Awareness is not aware of itself. It’s not self-conscious, it’s just awareness.
In that sense, the entire universe is awareness. It is not self-consciously aware; it’s just awareness, and that’s when if you want to understand how a spiritual master with Siddhis [powers] knows the universe, they know the universe from inside itself.
Here’s a great one, this is Rilke, and I’m sure many of you love Rilke like I do. It says, “I love ‘in-seeing’,” Can you imagine with me how glorious it is to ‘in-see’ a dog, for example, as you pass by it? By ‘in-see’ I don’t mean to look through, which is only a kind of human trick that lets you immediately come out again on the other side of the dog, regarding it merely so to speak as a window upon the human world lying behind it. No, not that.
“To be awake is to be alive.” — Henry David Thoreau
There are some days when thinking gives way to feeling. This is one of those days for me.
Today, I am getting out of my head and into my heart. Why? Because my heart feels full. I feel grateful. I feel hopeful. I feel blessed.
This morning, I wanted to share with you a poem I recently wrote called “Blessed.” It’s called that because it’s how I’ve been feeling.
Now, I haven’t always felt this way. Even when people told me I was blessed, I didn’t always feel it, even though I knew intellectually that I was lucky and fortunate in my life. I’ve had to feel my way into feeling blessed. It’s taken time. It’s taken practice. I had to get there on my own.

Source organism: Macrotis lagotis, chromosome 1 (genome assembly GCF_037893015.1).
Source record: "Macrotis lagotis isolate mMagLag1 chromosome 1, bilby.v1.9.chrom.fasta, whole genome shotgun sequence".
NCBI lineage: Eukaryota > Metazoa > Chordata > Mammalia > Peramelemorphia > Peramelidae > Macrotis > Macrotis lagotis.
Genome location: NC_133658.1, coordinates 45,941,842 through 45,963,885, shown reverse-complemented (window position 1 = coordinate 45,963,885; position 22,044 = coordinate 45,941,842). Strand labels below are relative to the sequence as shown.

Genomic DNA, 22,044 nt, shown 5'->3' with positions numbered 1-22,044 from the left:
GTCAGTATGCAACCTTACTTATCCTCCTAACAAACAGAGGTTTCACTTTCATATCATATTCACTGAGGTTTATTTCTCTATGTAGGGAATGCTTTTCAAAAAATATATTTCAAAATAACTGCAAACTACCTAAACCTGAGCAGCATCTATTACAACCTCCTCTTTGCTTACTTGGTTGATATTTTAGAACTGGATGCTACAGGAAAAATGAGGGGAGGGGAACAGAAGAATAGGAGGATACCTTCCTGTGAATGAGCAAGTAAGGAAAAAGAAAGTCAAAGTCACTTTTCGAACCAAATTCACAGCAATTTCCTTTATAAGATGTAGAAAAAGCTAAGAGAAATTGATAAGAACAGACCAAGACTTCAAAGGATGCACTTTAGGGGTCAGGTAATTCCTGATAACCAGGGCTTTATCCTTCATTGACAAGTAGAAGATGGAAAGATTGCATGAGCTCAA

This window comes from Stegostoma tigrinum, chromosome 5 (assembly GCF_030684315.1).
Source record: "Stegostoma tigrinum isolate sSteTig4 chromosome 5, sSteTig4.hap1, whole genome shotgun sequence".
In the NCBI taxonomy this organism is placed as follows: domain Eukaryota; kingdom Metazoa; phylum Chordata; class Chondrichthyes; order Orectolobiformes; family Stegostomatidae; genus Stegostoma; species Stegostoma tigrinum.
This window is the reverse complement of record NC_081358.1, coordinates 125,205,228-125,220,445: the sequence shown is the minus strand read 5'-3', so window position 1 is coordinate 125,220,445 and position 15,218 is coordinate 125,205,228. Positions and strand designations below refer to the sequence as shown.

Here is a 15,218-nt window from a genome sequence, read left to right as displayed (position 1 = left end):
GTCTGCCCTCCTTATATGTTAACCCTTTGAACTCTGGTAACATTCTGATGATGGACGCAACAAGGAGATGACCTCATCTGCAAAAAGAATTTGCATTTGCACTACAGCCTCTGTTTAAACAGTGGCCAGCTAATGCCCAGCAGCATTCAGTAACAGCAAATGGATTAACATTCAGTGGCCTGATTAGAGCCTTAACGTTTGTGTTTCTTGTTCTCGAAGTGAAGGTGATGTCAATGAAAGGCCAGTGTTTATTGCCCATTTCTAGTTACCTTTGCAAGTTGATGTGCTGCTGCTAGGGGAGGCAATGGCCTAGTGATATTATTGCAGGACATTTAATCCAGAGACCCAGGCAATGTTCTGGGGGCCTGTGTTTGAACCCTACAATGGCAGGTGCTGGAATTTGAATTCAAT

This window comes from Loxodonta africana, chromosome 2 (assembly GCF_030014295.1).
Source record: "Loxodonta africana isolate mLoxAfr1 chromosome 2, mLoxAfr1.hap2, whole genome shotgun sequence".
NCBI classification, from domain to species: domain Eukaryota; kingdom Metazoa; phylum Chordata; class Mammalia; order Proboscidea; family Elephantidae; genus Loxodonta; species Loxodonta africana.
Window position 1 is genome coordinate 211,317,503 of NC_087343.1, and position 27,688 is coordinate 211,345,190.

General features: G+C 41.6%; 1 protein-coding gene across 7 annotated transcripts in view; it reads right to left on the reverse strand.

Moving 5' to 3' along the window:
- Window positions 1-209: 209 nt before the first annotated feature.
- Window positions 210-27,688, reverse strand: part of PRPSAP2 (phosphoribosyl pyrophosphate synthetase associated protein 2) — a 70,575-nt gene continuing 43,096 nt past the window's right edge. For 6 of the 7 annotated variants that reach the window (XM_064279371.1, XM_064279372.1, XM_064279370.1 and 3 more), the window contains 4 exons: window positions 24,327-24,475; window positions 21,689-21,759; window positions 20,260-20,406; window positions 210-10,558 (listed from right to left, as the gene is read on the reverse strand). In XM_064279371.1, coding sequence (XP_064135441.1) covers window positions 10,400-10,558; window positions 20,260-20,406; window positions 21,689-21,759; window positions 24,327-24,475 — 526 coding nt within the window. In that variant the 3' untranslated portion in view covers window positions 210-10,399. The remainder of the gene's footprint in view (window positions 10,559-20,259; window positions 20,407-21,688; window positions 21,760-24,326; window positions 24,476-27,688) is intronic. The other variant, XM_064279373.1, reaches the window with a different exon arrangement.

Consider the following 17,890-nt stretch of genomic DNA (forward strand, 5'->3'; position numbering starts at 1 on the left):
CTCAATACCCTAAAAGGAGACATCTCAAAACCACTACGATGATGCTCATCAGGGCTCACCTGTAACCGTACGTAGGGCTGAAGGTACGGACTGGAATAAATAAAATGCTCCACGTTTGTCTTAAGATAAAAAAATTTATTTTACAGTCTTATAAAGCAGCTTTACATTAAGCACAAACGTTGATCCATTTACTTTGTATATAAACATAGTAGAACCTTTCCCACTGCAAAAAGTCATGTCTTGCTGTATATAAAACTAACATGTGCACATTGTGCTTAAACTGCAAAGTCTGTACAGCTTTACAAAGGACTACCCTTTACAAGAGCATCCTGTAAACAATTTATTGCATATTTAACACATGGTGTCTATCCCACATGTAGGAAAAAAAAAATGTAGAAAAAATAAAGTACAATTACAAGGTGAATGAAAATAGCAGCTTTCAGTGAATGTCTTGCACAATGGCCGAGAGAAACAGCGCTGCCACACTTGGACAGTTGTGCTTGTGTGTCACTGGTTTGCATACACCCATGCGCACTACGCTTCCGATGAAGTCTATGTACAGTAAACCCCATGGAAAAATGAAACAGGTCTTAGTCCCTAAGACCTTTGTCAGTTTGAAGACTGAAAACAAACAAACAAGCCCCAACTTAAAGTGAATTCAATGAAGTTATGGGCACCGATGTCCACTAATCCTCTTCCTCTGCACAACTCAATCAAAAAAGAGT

So, if you woke up this morning feeling down — or feeling anything but blessed — trust me, I get it. I know it can be hard to feel blessed if you’re working paycheck to paycheck, if you’re fighting to put food on the table, if you’re getting over a break-up, if you’re battling a sickness, etc. Life can throw a lot of things our way that make us feel anything but blessed. I know some people in the Midwest may not be feeling blessed after the tornadoes and floods, but I hope they have had moments where a total stranger’s generosity has made them feel blessed in recent days.
I’ve learned along the way that feelings come and go. One thing that’s always helped me when I’ve woken up feeling down about life is to put my hand over my heart, take several deep breaths, and honor the feeling. Then, I ask it to leave.
So today, my wish for you is that you can take a step away from thinking and step into feeling. Ease your way into it. Feel your way into feeling blessed. I share my poem in hopes that it will help you get there.
There are very old, rich traditions of higher consciousness around the world, and diverse as they are, they seem to have one thing in common: Arriving at higher consciousness takes time, perhaps a lifetime. Along with this idea comes other, closely related ones. Higher consciousness is exceptional. It requires intense inner work. Only a select few ever reach the goal.
The overall effect of these ideas is to discourage the average person from even considering that higher consciousness is within reach. For all practical purposes, society sets those apart who have become enlightened, saintly, or spiritually advanced. In an age of faith such figures were revered; today they are more likely to be viewed as beyond normal life, to be admired, shrugged off, or forgotten.
Much of this is a holdover from the merger of religion, spirituality, and consciousness. For centuries there was no separating the three. Most traditional societies developed a priestly class to guard the sanctity—and privileged status—of reaching near to God. But these trappings are now outdated and even work against the truth, which is that higher consciousness is as natural and effortless as consciousness itself. If you are aware, you can become more aware. There is nothing to higher consciousness than this logical conclusion.